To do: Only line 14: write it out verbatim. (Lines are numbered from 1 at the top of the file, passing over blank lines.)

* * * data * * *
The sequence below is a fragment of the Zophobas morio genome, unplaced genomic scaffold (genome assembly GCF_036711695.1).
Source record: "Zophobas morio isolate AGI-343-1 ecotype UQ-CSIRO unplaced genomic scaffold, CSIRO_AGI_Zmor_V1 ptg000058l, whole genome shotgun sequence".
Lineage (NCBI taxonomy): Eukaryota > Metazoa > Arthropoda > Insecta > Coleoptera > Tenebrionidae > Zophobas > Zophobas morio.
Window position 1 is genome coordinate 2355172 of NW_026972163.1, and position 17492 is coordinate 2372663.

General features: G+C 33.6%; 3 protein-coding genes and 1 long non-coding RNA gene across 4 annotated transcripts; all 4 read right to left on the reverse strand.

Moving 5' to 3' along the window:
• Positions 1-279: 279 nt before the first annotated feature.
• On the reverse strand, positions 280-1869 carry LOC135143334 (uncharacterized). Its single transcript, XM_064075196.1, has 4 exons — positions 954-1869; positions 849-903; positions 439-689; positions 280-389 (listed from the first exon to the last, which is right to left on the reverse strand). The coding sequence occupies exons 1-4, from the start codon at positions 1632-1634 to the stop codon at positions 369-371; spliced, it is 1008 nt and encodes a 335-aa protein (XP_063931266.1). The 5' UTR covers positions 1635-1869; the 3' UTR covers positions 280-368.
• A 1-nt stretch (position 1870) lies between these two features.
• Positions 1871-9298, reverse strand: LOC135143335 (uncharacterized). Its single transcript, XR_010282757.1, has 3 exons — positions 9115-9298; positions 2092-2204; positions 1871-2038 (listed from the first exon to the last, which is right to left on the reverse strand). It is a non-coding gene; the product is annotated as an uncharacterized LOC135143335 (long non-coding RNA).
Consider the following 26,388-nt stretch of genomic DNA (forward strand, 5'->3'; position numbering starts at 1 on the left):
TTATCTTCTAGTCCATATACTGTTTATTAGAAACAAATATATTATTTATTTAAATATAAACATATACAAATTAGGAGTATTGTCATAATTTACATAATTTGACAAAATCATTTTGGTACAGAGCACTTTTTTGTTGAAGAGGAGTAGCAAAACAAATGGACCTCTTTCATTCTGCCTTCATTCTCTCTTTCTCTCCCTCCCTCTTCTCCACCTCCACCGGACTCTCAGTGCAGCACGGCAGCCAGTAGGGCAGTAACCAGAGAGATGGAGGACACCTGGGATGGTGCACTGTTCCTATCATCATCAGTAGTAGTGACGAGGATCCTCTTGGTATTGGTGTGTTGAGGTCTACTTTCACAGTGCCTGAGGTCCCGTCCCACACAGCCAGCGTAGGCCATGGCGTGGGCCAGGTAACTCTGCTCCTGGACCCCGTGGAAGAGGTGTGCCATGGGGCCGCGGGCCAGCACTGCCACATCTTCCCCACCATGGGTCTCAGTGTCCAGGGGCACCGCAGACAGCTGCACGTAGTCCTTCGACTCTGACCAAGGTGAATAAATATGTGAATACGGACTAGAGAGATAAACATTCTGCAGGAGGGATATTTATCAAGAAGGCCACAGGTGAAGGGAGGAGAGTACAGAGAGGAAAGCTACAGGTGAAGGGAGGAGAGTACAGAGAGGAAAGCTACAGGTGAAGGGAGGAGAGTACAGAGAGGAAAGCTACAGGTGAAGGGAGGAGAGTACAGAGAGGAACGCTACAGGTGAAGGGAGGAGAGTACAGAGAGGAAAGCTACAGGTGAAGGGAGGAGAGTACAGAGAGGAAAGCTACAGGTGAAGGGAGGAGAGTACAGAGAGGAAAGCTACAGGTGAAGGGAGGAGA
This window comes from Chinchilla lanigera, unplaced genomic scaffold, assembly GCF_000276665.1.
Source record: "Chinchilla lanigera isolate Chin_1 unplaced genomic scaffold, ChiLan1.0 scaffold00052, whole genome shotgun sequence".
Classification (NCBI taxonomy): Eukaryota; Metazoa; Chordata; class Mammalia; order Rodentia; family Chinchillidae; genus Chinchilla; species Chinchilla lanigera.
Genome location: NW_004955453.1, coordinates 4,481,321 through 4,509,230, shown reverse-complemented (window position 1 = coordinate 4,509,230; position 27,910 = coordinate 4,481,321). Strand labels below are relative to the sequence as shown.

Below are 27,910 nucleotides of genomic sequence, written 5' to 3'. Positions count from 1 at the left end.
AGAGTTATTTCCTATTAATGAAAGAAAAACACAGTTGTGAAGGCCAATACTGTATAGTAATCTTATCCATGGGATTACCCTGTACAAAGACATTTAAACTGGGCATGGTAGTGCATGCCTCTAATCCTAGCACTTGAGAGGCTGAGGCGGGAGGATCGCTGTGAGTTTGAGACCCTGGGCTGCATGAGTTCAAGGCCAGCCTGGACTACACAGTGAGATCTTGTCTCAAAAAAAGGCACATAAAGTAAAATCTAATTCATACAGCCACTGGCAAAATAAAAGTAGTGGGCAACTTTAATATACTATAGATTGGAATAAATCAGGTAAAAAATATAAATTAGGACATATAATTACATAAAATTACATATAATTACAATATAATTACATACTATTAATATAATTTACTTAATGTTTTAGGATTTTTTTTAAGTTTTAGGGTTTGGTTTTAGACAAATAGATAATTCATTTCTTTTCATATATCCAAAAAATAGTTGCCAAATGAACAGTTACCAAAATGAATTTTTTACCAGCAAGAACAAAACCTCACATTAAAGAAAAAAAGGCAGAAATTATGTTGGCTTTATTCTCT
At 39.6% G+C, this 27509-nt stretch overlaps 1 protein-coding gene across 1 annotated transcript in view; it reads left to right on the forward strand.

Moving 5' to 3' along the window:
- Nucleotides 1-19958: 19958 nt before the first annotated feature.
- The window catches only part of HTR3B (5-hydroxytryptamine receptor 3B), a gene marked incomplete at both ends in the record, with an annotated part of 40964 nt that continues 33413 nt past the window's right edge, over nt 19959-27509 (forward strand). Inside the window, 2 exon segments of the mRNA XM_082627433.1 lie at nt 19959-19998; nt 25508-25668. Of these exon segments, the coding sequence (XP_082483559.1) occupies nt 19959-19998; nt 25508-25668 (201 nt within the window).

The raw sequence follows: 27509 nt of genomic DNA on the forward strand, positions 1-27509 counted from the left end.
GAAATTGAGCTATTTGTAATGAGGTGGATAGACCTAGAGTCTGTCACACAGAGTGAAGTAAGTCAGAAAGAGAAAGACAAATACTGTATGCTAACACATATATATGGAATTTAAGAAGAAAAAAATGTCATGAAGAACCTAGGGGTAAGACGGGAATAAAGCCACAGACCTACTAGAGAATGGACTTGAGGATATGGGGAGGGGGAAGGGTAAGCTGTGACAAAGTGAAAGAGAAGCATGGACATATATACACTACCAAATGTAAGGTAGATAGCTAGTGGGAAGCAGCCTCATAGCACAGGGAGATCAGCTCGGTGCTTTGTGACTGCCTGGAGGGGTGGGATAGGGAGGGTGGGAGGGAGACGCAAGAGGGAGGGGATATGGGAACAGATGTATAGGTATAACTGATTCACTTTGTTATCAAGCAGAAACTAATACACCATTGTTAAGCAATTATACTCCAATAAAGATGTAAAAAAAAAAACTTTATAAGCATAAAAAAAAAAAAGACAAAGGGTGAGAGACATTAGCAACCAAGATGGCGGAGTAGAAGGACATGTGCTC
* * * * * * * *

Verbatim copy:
Source record: "Chinchilla lanigera isolate Chin_1 unplaced genomic scaffold, ChiLan1.0 scaffold00052, whole genome shotgun sequence".